Trump’s ‘National Emergency’ Is a Dangerous Fraud
(Bloomberg Opinion) -- President Trump has followed through on his earlier threat to declare a national emergency over border security, and use executive authority to spend more than Congress has allowed on his so-called wall. This is an abuse of his office. Trump is letting the country down — and so are the Republicans in Congress who’ve said they’ll go along.
To begin with, there’s no emergency at the border. There’s an ongoing problem of illegal crossings — but on the whole it’s less serious now than in previous years.
Securing the border does matter: Trump is right about that, and Democrats look foolish when they seem to deny it. But spending billions more on a wall built to Trump’s specifications is not the answer. The compromise spending bill that Congress and the president just agreed to includes $1.375 billion on additional barriers and other border-security measures. The idea that the country is imperiled by the failure to spend an additional $6 billion and up, on a wall that’s mainly intended to save Trump’s face, is risible.
Making his announcement, the president said that national emergencies are no big deal. “It’s been signed by other presidents,” he said. “There’s rarely been a problem. They sign it, nobody cares.” It’s true that many declarations of emergency are currently on the books, but this ignores the central point. The proper use of these measures is to speed the urgent deployment of resources when ordinary budget procedures can’t move quickly enough. It is emphatically not to provide resources for purposes that Congress — granted the power of the purse by the Constitution — has overtly rejected.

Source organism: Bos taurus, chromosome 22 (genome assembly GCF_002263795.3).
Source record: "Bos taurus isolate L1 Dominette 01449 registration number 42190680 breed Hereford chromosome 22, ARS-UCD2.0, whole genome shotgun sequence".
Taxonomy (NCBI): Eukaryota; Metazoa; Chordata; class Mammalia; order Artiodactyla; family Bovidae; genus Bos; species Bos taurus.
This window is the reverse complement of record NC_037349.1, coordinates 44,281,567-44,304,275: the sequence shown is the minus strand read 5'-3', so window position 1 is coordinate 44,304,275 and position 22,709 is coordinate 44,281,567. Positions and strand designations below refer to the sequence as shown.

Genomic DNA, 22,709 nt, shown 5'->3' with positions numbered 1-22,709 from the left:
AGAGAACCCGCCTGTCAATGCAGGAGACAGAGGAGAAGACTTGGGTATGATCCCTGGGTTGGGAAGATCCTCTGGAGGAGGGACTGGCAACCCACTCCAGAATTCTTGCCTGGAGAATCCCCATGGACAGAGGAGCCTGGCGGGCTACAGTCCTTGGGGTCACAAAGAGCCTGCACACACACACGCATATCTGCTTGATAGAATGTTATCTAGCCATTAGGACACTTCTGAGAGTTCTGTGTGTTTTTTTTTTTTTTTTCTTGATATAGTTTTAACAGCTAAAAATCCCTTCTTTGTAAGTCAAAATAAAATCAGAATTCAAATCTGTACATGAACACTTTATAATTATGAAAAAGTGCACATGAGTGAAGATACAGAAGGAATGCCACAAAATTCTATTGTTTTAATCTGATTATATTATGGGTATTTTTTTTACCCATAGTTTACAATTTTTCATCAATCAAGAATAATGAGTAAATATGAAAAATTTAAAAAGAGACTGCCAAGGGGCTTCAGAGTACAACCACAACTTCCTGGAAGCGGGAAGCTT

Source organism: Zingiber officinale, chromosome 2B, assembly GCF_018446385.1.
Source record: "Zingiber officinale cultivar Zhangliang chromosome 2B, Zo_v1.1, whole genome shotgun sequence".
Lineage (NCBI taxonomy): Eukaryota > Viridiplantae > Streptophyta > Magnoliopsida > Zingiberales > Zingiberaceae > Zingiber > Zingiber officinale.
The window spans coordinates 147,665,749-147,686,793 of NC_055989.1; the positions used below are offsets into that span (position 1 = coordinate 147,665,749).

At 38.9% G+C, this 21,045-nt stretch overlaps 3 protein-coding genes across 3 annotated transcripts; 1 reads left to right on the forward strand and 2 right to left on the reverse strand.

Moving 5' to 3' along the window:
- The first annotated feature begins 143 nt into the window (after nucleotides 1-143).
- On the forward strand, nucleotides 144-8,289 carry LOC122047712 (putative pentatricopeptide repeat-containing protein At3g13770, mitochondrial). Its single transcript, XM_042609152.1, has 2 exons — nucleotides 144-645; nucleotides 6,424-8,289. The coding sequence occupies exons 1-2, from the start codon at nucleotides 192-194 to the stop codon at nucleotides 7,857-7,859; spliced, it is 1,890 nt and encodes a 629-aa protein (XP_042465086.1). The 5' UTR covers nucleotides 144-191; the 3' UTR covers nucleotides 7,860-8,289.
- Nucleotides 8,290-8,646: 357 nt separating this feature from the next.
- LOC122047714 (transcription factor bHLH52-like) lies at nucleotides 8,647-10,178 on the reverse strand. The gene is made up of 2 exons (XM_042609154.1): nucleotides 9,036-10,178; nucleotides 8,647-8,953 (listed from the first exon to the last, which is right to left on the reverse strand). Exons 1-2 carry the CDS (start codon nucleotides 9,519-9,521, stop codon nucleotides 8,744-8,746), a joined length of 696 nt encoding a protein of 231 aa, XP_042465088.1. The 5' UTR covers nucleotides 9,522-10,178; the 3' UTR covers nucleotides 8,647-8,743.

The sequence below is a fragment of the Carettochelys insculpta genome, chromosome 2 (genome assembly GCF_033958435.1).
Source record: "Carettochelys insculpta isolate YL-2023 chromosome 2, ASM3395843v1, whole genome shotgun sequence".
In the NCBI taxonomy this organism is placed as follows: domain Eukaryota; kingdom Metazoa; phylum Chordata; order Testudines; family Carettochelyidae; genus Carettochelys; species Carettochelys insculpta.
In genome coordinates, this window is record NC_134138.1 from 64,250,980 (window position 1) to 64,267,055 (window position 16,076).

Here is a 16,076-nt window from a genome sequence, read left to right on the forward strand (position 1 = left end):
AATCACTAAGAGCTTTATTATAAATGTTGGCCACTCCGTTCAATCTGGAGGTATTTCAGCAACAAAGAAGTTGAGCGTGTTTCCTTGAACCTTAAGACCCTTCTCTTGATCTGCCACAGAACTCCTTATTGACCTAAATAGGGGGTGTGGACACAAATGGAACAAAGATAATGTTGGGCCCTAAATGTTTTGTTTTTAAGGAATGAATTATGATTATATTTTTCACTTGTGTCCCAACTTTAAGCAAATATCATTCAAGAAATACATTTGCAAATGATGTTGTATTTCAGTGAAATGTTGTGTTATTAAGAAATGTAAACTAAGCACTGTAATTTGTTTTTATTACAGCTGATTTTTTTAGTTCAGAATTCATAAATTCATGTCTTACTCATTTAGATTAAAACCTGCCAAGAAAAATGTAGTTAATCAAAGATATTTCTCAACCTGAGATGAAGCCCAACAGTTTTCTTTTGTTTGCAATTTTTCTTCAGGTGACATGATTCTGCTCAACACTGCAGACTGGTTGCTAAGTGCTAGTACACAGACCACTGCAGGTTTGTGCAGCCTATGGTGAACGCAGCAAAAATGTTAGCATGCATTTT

This is why Trump’s use of the emergency power is in fact a big deal: It’s an assault on the division of powers.
His action is certain to face legal challenge on multiple fronts, as the president wearily acknowledged. In the end, the courts may grant him some flexibility to repurpose funds already appropriated, and could even grant him some circumscribed version of emergency authority. It’s likely, though, that Trump doesn’t actually care. For the moment, he can claim that he’s doing all he can, and if the law tells him to stop, he can hardly be blamed for failing. In other words, this initiative may in the end prove to be just more pointless, divisive theater, rather than a conscientious attempt to seize illegal power.
Even if that’s true, the action is grossly irresponsible — because it does challenge the Constitution’s division of powers as though this is a small matter. It’s shocking that Senate Republican leader Mitch McConnell says he backs Trump’s initiative. (Some Republicans, to their credit, have refused to go along with this.) McConnell’s position is both disgraceful and ill-advised, because if Trump does somehow succeed in expanding the scope of executive authority, the next Democratic president will be equally empowered to override Congress’s spending priorities.
The president’s carelessness over constitutional propriety is an insult to history. But so, too, is the failure of Republicans in Congress to discharge their duties under the Constitution — and to defend the prerogatives of their branch of government.
Editorials are written by the Bloomberg Opinion editorial board.
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